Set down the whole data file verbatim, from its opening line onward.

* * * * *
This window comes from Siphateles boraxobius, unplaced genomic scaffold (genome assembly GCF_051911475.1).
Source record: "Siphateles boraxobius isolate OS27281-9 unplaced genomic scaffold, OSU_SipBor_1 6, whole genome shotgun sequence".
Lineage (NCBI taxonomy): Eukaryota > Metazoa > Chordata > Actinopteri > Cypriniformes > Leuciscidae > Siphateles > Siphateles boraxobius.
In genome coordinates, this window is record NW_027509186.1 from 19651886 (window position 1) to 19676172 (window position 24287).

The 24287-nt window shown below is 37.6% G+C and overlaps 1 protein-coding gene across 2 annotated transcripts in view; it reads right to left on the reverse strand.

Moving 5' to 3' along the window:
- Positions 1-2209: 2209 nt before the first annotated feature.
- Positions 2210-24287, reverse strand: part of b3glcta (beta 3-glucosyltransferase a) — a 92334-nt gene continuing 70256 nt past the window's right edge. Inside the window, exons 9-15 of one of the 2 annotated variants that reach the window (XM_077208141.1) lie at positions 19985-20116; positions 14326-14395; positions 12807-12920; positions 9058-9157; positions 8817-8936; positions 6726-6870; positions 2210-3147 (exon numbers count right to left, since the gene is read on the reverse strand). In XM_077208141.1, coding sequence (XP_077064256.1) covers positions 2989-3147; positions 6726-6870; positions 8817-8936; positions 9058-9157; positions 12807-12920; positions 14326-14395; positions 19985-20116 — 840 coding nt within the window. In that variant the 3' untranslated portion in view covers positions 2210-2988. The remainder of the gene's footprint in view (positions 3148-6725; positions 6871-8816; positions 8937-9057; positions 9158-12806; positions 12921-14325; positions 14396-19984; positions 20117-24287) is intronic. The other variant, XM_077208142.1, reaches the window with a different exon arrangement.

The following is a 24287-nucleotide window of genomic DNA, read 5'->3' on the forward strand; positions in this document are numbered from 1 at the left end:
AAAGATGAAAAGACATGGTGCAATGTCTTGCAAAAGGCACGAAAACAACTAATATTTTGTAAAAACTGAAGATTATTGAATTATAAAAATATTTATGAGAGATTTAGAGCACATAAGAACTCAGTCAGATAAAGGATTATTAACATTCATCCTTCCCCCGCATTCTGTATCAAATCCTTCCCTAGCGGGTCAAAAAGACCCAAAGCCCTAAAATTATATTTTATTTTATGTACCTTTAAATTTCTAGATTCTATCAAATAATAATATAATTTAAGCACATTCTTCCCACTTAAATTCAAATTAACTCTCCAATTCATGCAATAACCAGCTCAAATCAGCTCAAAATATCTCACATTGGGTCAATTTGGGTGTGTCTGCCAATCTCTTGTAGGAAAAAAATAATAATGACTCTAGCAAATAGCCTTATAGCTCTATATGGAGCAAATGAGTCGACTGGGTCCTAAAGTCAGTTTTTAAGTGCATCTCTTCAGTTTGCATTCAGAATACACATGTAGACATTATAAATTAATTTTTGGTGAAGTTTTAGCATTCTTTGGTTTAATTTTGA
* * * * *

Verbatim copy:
This window comes from Siphateles boraxobius, unplaced genomic scaffold (genome assembly GCF_051911475.1).
Source record: "Siphateles boraxobius isolate OS27281-9 unplaced genomic scaffold, OSU_SipBor_1 6, whole genome shotgun sequence".
Lineage (NCBI taxonomy): Eukaryota > Metazoa > Chordata > Actinopteri > Cypriniformes > Leuciscidae > Siphateles > Siphateles boraxobius.
In genome coordinates, this window is record NW_027509186.1 from 19651886 (window position 1) to 19676172 (window position 24287).

The 24287-nt window shown below is 37.6% G+C and overlaps 1 protein-coding gene across 2 annotated transcripts in view; it reads right to left on the reverse strand.

Moving 5' to 3' along the window:
- Positions 1-2209: 2209 nt before the first annotated feature.
- Positions 2210-24287, reverse strand: part of b3glcta (beta 3-glucosyltransferase a) — a 92334-nt gene continuing 70256 nt past the window's right edge. Inside the window, exons 9-15 of one of the 2 annotated variants that reach the window (XM_077208141.1) lie at positions 19985-20116; positions 14326-14395; positions 12807-12920; positions 9058-9157; positions 8817-8936; positions 6726-6870; positions 2210-3147 (exon numbers count right to left, since the gene is read on the reverse strand). In XM_077208141.1, coding sequence (XP_077064256.1) covers positions 2989-3147; positions 6726-6870; positions 8817-8936; positions 9058-9157; positions 12807-12920; positions 14326-14395; positions 19985-20116 — 840 coding nt within the window. In that variant the 3' untranslated portion in view covers positions 2210-2988. The remainder of the gene's footprint in view (positions 3148-6725; positions 6871-8816; positions 8937-9057; positions 9158-12806; positions 12921-14325; positions 14396-19984; positions 20117-24287) is intronic. The other variant, XM_077208142.1, reaches the window with a different exon arrangement.

The following is a 24287-nucleotide window of genomic DNA, read 5'->3' on the forward strand; positions in this document are numbered from 1 at the left end:
AAAGATGAAAAGACATGGTGCAATGTCTTGCAAAAGGCACGAAAACAACTAATATTTTGTAAAAACTGAAGATTATTGAATTATAAAAATATTTATGAGAGATTTAGAGCACATAAGAACTCAGTCAGATAAAGGATTATTAACATTCATCCTTCCCCCGCATTCTGTATCAAATCCTTCCCTAGCGGGTCAAAAAGACCCAAAGCCCTAAAATTATATTTTATTTTATGTACCTTTAAATTTCTAGATTCTATCAAATAATAATATAATTTAAGCACATTCTTCCCACTTAAATTCAAATTAACTCTCCAATTCATGCAATAACCAGCTCAAATCAGCTCAAAATATCTCACATTGGGTCAATTTGGGTGTGTCTGCCAATCTCTTGTAGGAAAAAAATAATAATGACTCTAGCAAATAGCCTTATAGCTCTATATGGAGCAAATGAGTCGACTGGGTCCTAAAGTCAGTTTTTAAGTGCATCTCTTCAGTTTGCATTCAGAATACACATGTAGACATTATAAATTAATTTTTGGTGAAGTTTTAGCATTCTTTGGTTTAATTTTGA